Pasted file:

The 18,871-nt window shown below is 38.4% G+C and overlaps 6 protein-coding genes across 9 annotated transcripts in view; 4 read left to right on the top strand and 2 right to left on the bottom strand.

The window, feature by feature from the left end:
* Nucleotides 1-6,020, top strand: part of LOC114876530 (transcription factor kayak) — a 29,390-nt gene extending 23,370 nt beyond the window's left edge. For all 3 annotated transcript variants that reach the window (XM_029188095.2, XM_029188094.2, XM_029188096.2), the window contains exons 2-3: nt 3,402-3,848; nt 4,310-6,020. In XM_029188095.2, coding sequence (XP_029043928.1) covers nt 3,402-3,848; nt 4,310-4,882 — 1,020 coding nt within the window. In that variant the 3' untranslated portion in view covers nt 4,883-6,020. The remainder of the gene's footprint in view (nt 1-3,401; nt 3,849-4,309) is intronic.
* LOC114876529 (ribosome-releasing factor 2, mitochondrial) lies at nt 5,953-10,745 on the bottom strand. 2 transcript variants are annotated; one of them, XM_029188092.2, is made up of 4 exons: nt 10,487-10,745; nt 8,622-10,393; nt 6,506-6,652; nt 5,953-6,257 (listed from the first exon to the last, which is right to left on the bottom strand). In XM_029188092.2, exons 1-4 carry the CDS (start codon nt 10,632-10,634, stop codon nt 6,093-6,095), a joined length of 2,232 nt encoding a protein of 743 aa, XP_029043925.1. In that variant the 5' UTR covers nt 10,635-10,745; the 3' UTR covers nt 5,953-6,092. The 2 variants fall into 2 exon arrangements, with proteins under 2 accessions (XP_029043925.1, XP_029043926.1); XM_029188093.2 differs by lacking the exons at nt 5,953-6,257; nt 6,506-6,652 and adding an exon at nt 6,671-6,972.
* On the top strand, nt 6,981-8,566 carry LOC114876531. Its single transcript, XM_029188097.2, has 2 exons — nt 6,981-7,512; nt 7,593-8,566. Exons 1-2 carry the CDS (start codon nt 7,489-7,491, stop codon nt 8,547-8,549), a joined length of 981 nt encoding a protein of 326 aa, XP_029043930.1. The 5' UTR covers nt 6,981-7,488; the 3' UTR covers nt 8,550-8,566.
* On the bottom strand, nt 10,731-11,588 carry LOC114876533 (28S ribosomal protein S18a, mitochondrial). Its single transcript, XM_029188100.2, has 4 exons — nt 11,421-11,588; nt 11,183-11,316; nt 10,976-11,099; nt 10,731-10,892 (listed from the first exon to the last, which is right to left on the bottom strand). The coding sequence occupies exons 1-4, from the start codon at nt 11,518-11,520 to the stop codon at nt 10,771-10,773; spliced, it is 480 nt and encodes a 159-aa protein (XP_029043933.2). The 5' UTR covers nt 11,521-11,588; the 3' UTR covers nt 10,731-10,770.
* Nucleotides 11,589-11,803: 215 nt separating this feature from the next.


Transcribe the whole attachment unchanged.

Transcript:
The 18,871-nt window shown below is 38.4% G+C and overlaps 6 protein-coding genes across 9 annotated transcripts in view; 4 read left to right on the top strand and 2 right to left on the bottom strand.

The window, feature by feature from the left end:
* Nucleotides 1-6,020, top strand: part of LOC114876530 (transcription factor kayak) — a 29,390-nt gene extending 23,370 nt beyond the window's left edge. For all 3 annotated transcript variants that reach the window (XM_029188095.2, XM_029188094.2, XM_029188096.2), the window contains exons 2-3: nt 3,402-3,848; nt 4,310-6,020. In XM_029188095.2, coding sequence (XP_029043928.1) covers nt 3,402-3,848; nt 4,310-4,882 — 1,020 coding nt within the window. In that variant the 3' untranslated portion in view covers nt 4,883-6,020. The remainder of the gene's footprint in view (nt 1-3,401; nt 3,849-4,309) is intronic.
* LOC114876529 (ribosome-releasing factor 2, mitochondrial) lies at nt 5,953-10,745 on the bottom strand. 2 transcript variants are annotated; one of them, XM_029188092.2, is made up of 4 exons: nt 10,487-10,745; nt 8,622-10,393; nt 6,506-6,652; nt 5,953-6,257 (listed from the first exon to the last, which is right to left on the bottom strand). In XM_029188092.2, exons 1-4 carry the CDS (start codon nt 10,632-10,634, stop codon nt 6,093-6,095), a joined length of 2,232 nt encoding a protein of 743 aa, XP_029043925.1. In that variant the 5' UTR covers nt 10,635-10,745; the 3' UTR covers nt 5,953-6,092. The 2 variants fall into 2 exon arrangements, with proteins under 2 accessions (XP_029043925.1, XP_029043926.1); XM_029188093.2 differs by lacking the exons at nt 5,953-6,257; nt 6,506-6,652 and adding an exon at nt 6,671-6,972.
* On the top strand, nt 6,981-8,566 carry LOC114876531. Its single transcript, XM_029188097.2, has 2 exons — nt 6,981-7,512; nt 7,593-8,566. Exons 1-2 carry the CDS (start codon nt 7,489-7,491, stop codon nt 8,547-8,549), a joined length of 981 nt encoding a protein of 326 aa, XP_029043930.1. The 5' UTR covers nt 6,981-7,488; the 3' UTR covers nt 8,550-8,566.
* On the bottom strand, nt 10,731-11,588 carry LOC114876533 (28S ribosomal protein S18a, mitochondrial). Its single transcript, XM_029188100.2, has 4 exons — nt 11,421-11,588; nt 11,183-11,316; nt 10,976-11,099; nt 10,731-10,892 (listed from the first exon to the last, which is right to left on the bottom strand). The coding sequence occupies exons 1-4, from the start codon at nt 11,518-11,520 to the stop codon at nt 10,771-10,773; spliced, it is 480 nt and encodes a 159-aa protein (XP_029043933.2). The 5' UTR covers nt 11,521-11,588; the 3' UTR covers nt 10,731-10,770.
* Nucleotides 11,589-11,803: 215 nt separating this feature from the next.